Melissa Dohme Hill — who nearly lost her life at the hands of an abusive ex-boyfriend — offered suggestions on how to help people leave abusive relationships.
Friends and families can help when a loved one is dating or married to an abuser, Hill said.
There are warning signs to watch out for, Hill said.
For instance, pay attention to whether your loved one:
- Is drifting away from others — spending all of their time with their partner.
- Is wearing long sleeves or other clothing to hide bruises.
- ls constantly making excuses for their partner’s behavior.
“Often as outsiders, you will see the relationship as unhealthy before the victim will,” Hill said.
If a victim breaks their silence about the abuse, it’s important to believe them, she said.
Then, help that person to connect with a domestic violence victim advocate, she added.
In some cases, your loved one may not acknowledge the abuse, Hill said.
In those cases, friends and family members need to continue to keep an open line of communications and continue to offer support.
Your stance needs to be: You do not agree with the unhealthy characteristics and abuse, but you will be there for them, Hill said.
“Give them all the knowledge and support, and let them know that you’ll be there, you’ll be there for that 2 a.m. call,” Hill said.
Domestic violence safety plan
Before planning to escape and it is safe to do so, consider packing an “escape bag” and keep it in a place where the abuser is unlikely to find it.
Important items to include:
- Birth certificates, social security cards, credit cards, cash, checkbook
- Medications, important records, and insurance policies
- Extra set of car keys, baby items (if applicable), change of clothes
(If you think the abuser might find the bag and attack, put their clothes in, too, and call it a “hurricane bag”).
After you leave the abusive relationship:
- Get to a safe place. See if there is a friend or family member you can stay with. If not, seek a domestic violence shelter (For example, Sunrise of Pasco.)
- Relocate. There are possible funds available through certified domestic violence centers.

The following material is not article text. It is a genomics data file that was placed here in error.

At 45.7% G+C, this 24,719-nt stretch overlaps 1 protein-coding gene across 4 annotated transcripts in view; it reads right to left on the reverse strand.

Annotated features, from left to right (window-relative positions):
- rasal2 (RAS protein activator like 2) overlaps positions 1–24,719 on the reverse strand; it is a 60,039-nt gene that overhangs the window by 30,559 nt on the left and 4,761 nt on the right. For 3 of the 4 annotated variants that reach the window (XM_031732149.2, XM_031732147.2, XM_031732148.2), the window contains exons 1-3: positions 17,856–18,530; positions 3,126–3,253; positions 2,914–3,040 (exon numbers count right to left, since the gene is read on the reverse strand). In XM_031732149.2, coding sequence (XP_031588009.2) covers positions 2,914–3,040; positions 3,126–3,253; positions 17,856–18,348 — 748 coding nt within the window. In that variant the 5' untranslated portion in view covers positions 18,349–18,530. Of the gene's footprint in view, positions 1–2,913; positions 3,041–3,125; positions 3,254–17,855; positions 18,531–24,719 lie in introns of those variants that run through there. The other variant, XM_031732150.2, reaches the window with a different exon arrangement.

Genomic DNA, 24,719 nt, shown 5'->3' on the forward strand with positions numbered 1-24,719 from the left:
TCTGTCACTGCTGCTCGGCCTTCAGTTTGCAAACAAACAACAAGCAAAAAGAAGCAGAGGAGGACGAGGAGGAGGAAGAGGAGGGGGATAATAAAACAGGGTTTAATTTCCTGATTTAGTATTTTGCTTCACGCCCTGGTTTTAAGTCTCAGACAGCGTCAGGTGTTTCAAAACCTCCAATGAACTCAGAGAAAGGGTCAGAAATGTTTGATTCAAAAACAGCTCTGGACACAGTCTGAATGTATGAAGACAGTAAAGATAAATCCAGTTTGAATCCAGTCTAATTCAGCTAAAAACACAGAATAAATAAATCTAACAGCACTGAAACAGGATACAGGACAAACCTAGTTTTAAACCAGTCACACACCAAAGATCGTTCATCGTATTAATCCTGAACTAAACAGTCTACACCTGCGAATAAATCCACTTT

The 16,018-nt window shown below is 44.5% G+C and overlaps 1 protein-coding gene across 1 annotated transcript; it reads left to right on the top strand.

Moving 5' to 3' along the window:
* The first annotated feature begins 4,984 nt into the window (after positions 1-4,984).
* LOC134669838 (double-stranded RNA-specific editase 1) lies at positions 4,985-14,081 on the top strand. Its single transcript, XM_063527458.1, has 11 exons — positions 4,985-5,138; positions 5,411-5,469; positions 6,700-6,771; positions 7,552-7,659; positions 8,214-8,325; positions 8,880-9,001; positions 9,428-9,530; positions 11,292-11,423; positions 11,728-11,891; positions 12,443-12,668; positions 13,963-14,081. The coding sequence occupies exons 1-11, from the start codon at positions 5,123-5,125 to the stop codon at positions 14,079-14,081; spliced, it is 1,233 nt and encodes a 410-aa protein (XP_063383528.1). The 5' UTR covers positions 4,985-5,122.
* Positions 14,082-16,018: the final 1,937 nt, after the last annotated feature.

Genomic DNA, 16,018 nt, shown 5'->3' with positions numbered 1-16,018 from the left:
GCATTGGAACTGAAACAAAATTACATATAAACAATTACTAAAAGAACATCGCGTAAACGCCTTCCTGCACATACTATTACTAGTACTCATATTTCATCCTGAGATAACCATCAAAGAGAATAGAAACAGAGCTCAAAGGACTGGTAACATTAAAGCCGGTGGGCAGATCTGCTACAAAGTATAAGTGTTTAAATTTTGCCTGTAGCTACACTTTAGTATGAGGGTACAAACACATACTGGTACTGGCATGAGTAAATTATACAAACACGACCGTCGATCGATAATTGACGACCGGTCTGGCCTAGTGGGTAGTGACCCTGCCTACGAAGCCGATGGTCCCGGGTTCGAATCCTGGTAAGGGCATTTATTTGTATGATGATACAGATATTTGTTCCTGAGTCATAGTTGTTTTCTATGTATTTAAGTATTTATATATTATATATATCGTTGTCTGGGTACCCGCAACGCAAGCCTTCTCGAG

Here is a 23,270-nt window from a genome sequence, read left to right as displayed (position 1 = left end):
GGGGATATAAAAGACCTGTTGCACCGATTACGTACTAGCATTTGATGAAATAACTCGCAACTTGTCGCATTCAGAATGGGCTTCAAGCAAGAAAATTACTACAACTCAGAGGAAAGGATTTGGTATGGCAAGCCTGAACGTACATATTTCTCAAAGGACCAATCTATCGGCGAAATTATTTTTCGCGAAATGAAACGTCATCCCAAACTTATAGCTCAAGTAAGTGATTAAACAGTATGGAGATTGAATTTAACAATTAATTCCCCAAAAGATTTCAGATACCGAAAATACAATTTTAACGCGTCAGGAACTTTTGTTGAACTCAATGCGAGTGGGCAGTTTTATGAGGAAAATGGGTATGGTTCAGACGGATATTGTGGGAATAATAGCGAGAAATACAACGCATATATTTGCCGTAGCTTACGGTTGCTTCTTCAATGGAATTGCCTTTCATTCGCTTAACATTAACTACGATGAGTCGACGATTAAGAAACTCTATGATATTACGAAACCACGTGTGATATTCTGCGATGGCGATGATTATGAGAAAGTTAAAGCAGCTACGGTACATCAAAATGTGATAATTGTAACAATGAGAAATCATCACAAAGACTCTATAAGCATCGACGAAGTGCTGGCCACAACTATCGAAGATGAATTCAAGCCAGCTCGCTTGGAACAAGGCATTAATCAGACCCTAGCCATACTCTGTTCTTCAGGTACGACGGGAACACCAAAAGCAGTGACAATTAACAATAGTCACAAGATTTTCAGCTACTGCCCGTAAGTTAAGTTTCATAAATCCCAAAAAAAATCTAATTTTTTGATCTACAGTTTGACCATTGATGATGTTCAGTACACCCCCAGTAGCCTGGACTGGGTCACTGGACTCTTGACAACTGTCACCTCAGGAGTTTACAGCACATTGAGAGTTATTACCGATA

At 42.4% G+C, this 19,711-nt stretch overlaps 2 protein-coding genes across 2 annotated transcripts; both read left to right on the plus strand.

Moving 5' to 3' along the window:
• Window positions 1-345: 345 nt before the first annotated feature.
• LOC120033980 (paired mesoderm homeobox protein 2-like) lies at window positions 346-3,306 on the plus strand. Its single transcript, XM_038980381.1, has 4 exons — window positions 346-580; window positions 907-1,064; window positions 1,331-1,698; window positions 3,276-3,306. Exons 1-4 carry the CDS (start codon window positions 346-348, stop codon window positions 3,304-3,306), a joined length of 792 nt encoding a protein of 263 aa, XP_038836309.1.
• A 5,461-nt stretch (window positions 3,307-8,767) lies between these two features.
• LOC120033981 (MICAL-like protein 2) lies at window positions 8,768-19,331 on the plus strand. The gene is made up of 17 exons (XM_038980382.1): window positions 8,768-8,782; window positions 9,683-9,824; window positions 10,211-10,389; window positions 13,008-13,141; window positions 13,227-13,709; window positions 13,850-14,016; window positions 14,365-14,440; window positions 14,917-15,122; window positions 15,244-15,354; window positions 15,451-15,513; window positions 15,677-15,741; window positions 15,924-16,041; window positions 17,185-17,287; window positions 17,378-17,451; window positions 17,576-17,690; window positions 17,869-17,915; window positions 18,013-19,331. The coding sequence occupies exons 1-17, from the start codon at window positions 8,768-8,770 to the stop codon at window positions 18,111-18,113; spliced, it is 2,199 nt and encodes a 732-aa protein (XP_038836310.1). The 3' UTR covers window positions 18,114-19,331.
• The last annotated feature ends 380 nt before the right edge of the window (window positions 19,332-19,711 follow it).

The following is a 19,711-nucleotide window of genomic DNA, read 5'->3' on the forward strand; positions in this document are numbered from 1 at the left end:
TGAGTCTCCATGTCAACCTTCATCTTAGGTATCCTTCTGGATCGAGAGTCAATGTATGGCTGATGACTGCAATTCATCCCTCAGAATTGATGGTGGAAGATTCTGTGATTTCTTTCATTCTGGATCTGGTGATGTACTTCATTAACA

- Consider filing for a restraining order; do not drop the restraining order for any reason.
- Change your phone number and service provider.
- Change the locks on your doors, add locks to windows if needed, install security system with alarms, possible motion sensor lights outside.
- Inform work, school, friends, family and neighbors of the situation (tell them to call 911 if they see the abuser, suspect suspicious activity, or hear screaming).
- If you have children: Be sure to change pick-up authorization and inform your child.
- Think of a code word to use to let family and friends know if you are in danger and unable to safely call 911.
- Never agree to meet with abuser.
- Report any attempted contact by your abuser to authorities.
- Seek counseling through support groups.
- Change services that are traceable (bank, credit cards, phones, doctors, daycares, etc.)
- Take different routes when traveling (Vary your daily patterns or activities).
- Consider entering Florida’s Address Confidentiality Program.
- Protect yourself.
- Be aware at all times of your surroundings (Carry mace, have keys between fingers, phone out and available to call 911, check around and under car).
Source: Hands Across the Bay’s Domestic Violence Division
Published March 11, 2020
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